According to The History of Grand County (Firmage, 1996) Moab even sent railcar loads of apples and pears to England. In its heyday, the Moab market boasted 14-ounce peaches and 25-ounce apples from local orchards and gardens, according to historical accounts penned by Faun McConkie Tanner.

“I’m interested in picking this back up, and let’s start doing this ourselves,” Ballard said. No one likes to think about “Doomsday,” he said, “But we need to be ready. We should think about that, but also think “healthy” as well.”

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Old barn shed where apples were sold gave way to condos.

Moab agriculture is a tough market, says Ballard and Michael Johnson, Grand County’s extension agent with Utah State University. Still, it seems more and more people are becoming willing to tough it out.

“Labor is the big issue,” Johnson said. Maintaining a sizeable orchard like Ballard’s 1,600 trees is labor-intensive, and profits – if there are any – are “very slim,” Johnson said. Unless you are a grape-grower with license to make wine. The state so far has allowed only two wine-producers in Grand County – the Spanish Valley and Castle Creek wineries.

“We could be having a huge industry here if the state legislature supported it (wine-making).” Johnson said vineyards in the Grand Junction area have developed into a $1 million-per-month industry. “Whether you agree or not with drinking wine, the profit per acre is high. It’s kind of a shame we haven’t been able to do that.”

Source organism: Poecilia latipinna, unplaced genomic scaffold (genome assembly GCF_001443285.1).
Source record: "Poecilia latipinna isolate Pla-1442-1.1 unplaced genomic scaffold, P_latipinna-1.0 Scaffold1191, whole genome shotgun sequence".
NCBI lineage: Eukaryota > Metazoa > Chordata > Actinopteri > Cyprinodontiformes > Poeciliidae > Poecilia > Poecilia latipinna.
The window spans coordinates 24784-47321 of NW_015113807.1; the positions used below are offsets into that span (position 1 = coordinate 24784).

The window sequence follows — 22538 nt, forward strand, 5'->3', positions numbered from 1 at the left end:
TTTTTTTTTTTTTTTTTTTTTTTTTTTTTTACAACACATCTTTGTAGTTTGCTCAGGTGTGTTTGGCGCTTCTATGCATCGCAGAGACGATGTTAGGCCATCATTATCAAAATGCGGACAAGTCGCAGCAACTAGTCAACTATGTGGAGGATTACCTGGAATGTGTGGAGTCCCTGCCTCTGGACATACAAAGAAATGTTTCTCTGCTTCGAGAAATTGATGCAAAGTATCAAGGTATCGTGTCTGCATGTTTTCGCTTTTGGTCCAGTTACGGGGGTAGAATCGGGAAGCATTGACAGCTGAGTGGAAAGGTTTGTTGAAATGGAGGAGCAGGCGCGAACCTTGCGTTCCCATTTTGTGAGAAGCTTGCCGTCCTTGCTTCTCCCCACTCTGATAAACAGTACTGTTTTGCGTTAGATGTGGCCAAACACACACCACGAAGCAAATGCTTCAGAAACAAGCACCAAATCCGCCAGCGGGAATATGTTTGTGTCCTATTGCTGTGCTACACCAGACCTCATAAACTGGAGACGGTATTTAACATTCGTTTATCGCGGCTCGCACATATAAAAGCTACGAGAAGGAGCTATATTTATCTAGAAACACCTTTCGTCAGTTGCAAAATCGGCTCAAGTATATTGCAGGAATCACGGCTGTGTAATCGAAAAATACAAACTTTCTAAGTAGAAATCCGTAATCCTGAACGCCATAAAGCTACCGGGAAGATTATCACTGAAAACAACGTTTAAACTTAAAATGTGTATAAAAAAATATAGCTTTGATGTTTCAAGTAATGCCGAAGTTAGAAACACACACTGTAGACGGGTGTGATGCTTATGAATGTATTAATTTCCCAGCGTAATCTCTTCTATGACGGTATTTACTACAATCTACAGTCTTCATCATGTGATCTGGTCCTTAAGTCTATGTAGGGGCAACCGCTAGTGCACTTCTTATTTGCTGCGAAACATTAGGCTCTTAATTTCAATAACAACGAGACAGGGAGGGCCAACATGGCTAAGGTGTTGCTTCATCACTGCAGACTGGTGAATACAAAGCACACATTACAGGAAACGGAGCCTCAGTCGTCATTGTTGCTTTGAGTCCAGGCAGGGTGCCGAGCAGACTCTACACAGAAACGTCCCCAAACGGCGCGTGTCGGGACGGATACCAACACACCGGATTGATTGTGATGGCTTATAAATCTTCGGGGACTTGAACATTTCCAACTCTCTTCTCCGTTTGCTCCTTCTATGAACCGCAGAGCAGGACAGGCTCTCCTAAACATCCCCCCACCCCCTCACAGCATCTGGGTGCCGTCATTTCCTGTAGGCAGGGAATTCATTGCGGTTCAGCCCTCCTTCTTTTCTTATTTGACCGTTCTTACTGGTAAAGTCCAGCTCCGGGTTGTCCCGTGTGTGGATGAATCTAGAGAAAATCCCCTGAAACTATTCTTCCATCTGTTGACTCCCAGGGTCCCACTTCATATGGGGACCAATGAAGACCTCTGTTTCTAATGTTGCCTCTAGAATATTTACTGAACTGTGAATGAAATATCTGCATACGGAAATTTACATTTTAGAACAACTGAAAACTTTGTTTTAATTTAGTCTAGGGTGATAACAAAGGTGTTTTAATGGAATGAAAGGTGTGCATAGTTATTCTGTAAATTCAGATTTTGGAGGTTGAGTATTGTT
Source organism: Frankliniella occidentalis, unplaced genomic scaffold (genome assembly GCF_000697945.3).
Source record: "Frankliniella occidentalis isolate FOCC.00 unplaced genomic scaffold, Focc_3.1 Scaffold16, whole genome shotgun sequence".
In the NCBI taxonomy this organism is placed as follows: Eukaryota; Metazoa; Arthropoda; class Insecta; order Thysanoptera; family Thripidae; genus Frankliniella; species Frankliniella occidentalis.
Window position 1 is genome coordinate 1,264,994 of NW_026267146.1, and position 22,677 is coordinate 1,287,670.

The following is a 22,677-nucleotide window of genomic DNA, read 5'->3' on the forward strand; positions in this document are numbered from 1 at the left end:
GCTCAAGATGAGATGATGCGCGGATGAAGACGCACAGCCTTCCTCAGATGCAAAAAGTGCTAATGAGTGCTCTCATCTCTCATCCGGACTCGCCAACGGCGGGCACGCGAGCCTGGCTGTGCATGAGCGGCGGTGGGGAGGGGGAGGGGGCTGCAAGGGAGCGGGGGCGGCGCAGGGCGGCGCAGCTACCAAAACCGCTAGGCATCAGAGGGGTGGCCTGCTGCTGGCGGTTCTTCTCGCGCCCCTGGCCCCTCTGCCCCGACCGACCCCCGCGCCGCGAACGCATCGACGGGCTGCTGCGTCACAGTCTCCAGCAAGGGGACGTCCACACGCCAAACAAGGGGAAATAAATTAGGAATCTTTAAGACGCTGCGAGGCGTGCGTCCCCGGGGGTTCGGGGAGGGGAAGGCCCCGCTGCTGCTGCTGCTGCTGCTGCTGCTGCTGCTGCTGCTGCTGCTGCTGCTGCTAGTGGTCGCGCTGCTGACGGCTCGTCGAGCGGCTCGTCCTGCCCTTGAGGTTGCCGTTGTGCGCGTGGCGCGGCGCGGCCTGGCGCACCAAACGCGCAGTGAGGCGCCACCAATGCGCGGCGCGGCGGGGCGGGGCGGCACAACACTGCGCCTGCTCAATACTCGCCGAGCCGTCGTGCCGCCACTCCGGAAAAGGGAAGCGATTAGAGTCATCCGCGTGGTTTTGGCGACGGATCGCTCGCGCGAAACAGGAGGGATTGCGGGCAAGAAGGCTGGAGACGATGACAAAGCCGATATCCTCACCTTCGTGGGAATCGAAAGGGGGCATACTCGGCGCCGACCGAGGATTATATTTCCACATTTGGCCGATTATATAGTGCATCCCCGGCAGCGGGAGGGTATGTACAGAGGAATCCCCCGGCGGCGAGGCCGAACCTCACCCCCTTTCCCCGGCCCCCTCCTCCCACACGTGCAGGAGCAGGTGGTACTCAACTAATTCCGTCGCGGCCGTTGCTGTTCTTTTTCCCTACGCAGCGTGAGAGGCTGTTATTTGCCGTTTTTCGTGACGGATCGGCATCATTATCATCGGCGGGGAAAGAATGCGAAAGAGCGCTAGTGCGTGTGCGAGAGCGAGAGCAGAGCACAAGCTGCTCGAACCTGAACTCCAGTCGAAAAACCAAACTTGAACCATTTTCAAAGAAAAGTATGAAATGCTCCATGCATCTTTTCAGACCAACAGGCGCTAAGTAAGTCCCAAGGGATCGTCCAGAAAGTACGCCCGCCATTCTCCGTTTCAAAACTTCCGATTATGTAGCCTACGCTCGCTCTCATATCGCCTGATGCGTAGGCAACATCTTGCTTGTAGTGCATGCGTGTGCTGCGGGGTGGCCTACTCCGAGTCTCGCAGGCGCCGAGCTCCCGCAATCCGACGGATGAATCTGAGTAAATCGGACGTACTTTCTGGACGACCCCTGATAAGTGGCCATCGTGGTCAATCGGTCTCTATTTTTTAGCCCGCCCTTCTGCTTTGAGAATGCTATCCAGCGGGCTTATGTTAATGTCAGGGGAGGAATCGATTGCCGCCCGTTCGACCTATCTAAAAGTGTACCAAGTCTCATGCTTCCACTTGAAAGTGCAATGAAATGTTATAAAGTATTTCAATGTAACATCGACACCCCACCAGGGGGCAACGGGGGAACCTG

In the meantime, several organic farm and orchard businesses are still hard at work, such as Manzana Springs and Castle Valley Farms, while others have more recently entered agri-business: Sol Food Farms, Ballard’s Mill Creek Estates, and Creekside Organics.

“I respect all the work they’re putting out…but the fact is, a lot of people don’t want to farm. There’s no get-up-and-go, and desire to farm. People aren’t stepping forward as you’d think they would.” Johnson said.

The extension agent tracks all issues related to agri-business in this end of the state, with an office supported by the land-grant college in Logan and county funding. He said Moab has some of the best soils or combination of soil and water, along with the kind of heat that a lot of crops need, which suggests the community has an opportunity that other areas like Carbon and Emery counties don’t, to replenish and sustain the food supply.